Sen. Blunt sees movement on trade, even with China

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By BRENT MARTIN

St. Joseph Post

United States Senator Roy Blunt believes the trade dispute with China will be resolved, but says the belief that trade would change China will likely never materialize.

Blunt says both the U.S. and China have reasons to sign a new trade agreement.

“I don’t think we’re ever going to get back to where we were with China a decade ago when there was a sense that this was going to be smooth-sailing and the Chinese economy and their view of individual freedom was developing so rapidly that, before you knew it, we’d all be functioning the same way,” Blunt says in an interview with KFEQ News. “I think we now see that’s not likely to happen. President Xi is president for life.”

Blunt insists the trade dispute has hurt the Chinese economy more than the American economy. He says China, because of its communist form of government, can better weather economic hardships than the United States.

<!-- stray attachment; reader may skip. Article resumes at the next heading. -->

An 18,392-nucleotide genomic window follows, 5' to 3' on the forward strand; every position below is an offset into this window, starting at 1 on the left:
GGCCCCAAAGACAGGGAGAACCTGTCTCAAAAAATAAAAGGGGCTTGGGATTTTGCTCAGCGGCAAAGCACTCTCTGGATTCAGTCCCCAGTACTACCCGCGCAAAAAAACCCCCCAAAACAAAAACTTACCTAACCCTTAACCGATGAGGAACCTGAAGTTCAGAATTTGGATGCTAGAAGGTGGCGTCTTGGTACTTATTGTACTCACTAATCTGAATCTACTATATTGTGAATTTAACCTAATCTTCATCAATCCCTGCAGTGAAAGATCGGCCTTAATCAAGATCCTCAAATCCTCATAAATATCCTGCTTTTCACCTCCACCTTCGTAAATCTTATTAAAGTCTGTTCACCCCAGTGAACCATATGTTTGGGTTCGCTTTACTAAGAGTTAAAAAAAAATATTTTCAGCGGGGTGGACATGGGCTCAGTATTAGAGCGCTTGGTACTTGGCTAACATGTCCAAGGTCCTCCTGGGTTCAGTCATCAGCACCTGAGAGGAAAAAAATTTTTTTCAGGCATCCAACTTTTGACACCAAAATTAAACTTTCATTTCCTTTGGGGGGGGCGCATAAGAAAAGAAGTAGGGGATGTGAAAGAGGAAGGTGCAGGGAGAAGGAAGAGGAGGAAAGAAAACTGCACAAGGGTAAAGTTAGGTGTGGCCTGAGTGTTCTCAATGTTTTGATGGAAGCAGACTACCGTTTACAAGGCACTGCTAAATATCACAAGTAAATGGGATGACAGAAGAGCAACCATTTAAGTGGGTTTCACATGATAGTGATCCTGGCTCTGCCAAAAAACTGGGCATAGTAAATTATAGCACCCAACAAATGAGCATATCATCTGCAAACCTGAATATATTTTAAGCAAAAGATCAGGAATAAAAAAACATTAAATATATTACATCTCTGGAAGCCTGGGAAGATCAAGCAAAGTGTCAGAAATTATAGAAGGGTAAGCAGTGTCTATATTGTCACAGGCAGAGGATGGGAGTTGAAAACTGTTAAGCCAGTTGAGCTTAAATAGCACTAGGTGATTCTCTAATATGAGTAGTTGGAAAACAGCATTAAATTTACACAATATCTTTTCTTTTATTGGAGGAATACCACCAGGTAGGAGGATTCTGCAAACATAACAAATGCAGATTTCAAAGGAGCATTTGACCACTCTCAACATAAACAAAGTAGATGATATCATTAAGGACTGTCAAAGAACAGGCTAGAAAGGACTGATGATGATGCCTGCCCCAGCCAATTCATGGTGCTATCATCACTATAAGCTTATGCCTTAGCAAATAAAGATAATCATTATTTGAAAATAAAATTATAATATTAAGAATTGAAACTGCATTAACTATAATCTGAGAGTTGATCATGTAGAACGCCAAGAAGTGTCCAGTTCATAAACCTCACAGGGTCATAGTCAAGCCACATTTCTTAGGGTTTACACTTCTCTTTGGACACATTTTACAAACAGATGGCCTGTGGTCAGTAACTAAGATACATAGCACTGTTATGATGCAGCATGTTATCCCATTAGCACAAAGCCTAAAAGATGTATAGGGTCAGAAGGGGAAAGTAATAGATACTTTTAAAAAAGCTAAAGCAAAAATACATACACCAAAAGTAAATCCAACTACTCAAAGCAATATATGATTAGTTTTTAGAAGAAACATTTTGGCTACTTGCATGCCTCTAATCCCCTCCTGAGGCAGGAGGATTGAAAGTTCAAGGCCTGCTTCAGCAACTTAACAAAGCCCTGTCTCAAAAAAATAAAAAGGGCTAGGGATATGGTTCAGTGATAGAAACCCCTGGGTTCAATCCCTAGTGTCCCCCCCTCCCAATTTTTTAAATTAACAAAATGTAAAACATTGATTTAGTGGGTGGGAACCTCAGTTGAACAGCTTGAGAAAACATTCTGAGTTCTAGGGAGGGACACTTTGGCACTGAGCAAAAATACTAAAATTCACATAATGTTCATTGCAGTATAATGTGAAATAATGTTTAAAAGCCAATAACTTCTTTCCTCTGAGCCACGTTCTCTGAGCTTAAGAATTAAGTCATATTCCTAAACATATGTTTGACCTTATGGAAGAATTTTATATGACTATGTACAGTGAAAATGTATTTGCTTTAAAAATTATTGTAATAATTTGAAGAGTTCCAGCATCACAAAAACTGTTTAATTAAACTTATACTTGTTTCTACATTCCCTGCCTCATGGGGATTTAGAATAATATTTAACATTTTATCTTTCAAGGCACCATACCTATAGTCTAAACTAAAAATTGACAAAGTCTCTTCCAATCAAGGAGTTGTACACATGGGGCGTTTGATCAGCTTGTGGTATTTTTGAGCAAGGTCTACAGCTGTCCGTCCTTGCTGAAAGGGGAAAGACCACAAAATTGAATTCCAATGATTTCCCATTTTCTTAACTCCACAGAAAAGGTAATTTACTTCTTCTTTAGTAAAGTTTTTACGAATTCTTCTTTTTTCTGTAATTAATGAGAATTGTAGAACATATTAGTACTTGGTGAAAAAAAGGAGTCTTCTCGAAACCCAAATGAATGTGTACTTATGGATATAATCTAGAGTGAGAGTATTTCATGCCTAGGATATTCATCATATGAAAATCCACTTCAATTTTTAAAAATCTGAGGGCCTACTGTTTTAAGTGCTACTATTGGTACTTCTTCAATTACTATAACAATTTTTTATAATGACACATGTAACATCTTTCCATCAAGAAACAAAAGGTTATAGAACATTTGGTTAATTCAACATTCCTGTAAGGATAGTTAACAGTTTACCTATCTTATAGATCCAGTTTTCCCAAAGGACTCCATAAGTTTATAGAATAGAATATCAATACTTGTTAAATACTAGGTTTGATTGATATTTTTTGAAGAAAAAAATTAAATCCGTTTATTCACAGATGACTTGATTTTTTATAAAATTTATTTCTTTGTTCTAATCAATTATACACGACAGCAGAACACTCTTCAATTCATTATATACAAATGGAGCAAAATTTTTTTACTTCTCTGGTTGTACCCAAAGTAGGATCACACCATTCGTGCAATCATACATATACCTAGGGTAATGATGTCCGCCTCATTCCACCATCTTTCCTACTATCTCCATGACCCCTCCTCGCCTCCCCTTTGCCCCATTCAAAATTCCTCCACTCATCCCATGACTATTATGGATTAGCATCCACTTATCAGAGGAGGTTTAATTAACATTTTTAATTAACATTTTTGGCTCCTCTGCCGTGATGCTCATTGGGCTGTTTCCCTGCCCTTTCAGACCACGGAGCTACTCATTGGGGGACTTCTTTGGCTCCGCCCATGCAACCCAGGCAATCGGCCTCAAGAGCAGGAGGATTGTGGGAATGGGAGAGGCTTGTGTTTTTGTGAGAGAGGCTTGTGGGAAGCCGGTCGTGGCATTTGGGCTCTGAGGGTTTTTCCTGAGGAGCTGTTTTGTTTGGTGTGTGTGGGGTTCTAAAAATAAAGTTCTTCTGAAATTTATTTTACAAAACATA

“They can tolerate more unhappiness in their system, but nobody likes to tolerate unhappiness,” Blunt says. “So, President Xi should want to do this. President Trump should want to do this. I think we will see some things happen there, but not everything that probably we need to see happen and would eventually want to see happen.”

Blunt says the optimistic outlook many U.S. leaders had that open trade would create an open China just hasn’t happened and likely won’t happen.

One trade agreement has been reached, but is pending Congressional approval.

Blunt is optimistic Congress will approve the United States-Mexico-Canada Agreement, which is touted as vital to Missouri agriculture as well as business.

Blunt, a Republican, says it might seem odd, but the move by House Democrats to investigate and possibly impeach President Donald Trump could well pave the way for approval of the USMCA.

“The impeachment votes in the House make it even more likely that the Speaker’s going to decide that the 30 or 40 members that are going to have the hardest time casting that vote are the same 30 or 40 members that have the most need to have a vote on USMCA,” according to Blunt. “I think we have a real chance to get that done.”

Blunt holds out hope Congress will take up and pass the trade agreement before the end of the year.